Ngai Tahu leader Mark Solomon is refusing to back Maori Council legal action over partial asset sales despite personal misgivings.
The council will argue in the High Court on Tuesday that the government's plan to sell shares in energy companies before it sorts out water rights is illegal.
The court challenge was launched after the government announced it wouldn't change its plan to sell 49 per cent of energy companies despite a Waitangi Tribunal recommendation that the plan be halted until Maori claims to water are determined.
However, Mr Solomon told TVNZ's Q+A programme on Sunday that Ngai Tahu, the country's richest iwi, would prefer a negotiated agreement despite the council's action being supported by Tainui and the Maori king.
"All it does is give the lawyers the new Mercedes every year."
The first share float - 49 per cent of Mighty River Power - is due to take place between March and June next year.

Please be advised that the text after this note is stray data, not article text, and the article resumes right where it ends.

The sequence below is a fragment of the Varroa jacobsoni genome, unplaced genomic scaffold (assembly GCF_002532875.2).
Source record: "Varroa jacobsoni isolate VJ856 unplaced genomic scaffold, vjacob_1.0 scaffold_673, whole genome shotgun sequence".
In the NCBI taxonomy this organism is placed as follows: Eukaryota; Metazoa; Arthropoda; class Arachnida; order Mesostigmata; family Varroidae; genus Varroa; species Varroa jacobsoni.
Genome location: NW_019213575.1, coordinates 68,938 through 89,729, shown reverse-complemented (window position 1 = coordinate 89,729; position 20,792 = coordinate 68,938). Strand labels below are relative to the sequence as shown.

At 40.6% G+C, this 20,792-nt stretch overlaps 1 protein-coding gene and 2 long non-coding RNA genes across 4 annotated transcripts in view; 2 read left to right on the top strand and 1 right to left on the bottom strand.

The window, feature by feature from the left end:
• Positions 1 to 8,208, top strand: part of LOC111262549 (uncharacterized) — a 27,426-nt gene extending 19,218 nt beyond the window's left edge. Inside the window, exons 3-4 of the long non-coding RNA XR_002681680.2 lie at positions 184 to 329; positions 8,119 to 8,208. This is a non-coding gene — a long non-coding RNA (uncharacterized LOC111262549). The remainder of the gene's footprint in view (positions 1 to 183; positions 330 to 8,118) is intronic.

He also disagreed with the tribunal's ruling, saying the Crown already had acknowledged Maori rights to water.
Maori had proprietary rights to water as first people of New Zealand and deserved input into its governance and allocation but they did not own water by "title", he said.
"That is a Pakeha concept. When I look at the concept of ownership within a Maori paradigm, I believe it's about having a right of use to use the fruits.
"We cannot stand up and ask the government to recognise our rights and interests in water by advocating the taking away of rights and interests of other people."
He admitted that personally he was "a bit uncomfortable" with selling shares in state assets but said it would not undermine Ngai Tahu's water rights.